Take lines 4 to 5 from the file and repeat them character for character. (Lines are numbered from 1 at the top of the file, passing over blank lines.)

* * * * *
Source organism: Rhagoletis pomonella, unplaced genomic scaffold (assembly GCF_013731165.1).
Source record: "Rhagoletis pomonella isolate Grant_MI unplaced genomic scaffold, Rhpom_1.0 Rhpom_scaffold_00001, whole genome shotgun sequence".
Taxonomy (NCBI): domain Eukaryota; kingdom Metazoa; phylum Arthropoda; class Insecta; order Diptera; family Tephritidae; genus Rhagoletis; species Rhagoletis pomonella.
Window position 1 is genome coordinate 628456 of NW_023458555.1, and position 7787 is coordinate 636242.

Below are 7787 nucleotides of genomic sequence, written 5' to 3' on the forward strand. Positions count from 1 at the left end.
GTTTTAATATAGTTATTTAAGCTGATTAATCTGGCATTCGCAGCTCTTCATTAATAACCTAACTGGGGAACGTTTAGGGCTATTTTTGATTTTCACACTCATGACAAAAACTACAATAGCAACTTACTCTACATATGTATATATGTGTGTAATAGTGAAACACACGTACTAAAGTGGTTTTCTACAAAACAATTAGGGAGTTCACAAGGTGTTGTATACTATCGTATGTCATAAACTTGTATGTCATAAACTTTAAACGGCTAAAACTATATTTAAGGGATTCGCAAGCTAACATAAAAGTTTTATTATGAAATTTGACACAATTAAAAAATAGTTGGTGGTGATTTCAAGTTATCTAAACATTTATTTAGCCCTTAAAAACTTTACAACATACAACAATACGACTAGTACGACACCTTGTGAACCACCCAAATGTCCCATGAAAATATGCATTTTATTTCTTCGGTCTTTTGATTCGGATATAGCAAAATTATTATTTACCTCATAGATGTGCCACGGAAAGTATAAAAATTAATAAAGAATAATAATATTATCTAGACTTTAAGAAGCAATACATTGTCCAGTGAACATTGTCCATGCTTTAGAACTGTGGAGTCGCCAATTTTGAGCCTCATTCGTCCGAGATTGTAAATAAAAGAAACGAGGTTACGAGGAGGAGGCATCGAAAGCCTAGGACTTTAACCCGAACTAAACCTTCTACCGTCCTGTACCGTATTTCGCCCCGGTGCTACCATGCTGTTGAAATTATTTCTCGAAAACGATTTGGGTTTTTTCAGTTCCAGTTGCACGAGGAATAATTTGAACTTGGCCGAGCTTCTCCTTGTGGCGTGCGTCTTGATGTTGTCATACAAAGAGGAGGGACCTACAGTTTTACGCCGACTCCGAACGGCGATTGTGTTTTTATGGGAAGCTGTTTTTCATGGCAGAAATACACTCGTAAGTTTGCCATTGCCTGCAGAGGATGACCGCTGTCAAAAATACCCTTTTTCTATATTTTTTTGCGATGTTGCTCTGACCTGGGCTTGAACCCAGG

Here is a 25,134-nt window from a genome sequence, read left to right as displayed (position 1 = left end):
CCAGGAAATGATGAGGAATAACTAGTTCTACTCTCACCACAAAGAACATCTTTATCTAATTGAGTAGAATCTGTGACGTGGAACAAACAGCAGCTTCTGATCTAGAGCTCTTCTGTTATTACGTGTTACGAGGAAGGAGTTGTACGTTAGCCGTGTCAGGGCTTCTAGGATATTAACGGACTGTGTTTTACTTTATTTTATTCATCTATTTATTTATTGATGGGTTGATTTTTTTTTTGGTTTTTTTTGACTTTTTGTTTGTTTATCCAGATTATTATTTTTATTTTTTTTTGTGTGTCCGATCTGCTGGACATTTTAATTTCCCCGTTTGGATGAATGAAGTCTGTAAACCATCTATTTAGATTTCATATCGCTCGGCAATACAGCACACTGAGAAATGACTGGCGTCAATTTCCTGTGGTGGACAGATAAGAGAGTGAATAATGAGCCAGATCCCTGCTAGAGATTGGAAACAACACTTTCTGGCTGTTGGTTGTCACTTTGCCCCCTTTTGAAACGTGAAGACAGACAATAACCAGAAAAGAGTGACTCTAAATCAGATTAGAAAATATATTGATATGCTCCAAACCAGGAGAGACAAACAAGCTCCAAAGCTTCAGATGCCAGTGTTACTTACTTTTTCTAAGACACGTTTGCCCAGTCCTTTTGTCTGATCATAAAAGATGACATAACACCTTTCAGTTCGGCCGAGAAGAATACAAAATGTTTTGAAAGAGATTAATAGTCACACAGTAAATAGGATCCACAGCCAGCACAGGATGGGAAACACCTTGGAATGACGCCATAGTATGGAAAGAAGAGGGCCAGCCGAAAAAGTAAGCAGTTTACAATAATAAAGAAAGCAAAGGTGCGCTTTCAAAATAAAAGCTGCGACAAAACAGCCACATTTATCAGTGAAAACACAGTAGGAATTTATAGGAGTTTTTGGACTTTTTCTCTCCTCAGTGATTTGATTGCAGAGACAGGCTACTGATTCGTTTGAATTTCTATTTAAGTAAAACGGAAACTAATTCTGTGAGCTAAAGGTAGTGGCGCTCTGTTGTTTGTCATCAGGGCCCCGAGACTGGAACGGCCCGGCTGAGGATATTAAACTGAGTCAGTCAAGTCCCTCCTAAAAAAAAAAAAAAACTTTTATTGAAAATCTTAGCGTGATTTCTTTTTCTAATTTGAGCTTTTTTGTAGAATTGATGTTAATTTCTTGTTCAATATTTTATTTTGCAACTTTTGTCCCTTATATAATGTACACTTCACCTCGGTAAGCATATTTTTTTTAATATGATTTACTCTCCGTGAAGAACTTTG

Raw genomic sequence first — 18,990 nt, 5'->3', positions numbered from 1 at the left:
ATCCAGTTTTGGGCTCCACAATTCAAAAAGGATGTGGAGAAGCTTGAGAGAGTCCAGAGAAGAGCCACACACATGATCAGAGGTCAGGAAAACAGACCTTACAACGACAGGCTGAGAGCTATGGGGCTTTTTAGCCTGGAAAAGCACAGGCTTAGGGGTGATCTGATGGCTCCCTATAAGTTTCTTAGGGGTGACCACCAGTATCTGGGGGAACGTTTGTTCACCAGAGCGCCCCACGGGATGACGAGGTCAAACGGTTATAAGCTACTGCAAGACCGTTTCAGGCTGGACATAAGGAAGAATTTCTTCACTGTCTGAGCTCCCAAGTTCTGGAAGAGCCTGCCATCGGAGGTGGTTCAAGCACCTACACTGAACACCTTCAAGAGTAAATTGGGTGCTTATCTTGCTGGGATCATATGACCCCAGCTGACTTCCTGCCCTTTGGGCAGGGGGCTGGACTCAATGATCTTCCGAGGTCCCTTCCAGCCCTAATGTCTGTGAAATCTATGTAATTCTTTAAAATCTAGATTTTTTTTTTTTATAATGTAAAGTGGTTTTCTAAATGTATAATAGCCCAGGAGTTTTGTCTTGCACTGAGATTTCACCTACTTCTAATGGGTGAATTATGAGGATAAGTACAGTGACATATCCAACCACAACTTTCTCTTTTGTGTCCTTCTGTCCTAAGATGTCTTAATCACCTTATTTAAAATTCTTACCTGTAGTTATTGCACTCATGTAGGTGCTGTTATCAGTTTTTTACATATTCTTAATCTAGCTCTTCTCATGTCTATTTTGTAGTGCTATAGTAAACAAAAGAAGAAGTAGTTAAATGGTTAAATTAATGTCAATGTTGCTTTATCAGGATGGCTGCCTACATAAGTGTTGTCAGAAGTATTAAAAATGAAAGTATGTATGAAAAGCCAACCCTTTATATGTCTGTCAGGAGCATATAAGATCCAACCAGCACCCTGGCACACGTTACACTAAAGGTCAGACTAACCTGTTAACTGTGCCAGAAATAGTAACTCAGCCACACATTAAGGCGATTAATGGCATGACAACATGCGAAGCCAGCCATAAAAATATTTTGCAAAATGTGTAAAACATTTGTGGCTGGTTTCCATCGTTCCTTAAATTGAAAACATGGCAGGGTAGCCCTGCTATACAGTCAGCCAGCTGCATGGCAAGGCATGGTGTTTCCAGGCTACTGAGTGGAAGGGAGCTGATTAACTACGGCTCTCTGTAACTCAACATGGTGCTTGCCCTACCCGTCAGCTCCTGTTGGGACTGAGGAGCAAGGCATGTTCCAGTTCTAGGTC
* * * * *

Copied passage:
Window position 1 is genome coordinate 628456 of NW_023458555.1, and position 7787 is coordinate 636242.

Below are 7787 nucleotides of genomic sequence, written 5' to 3' on the forward strand. Positions count from 1 at the left end.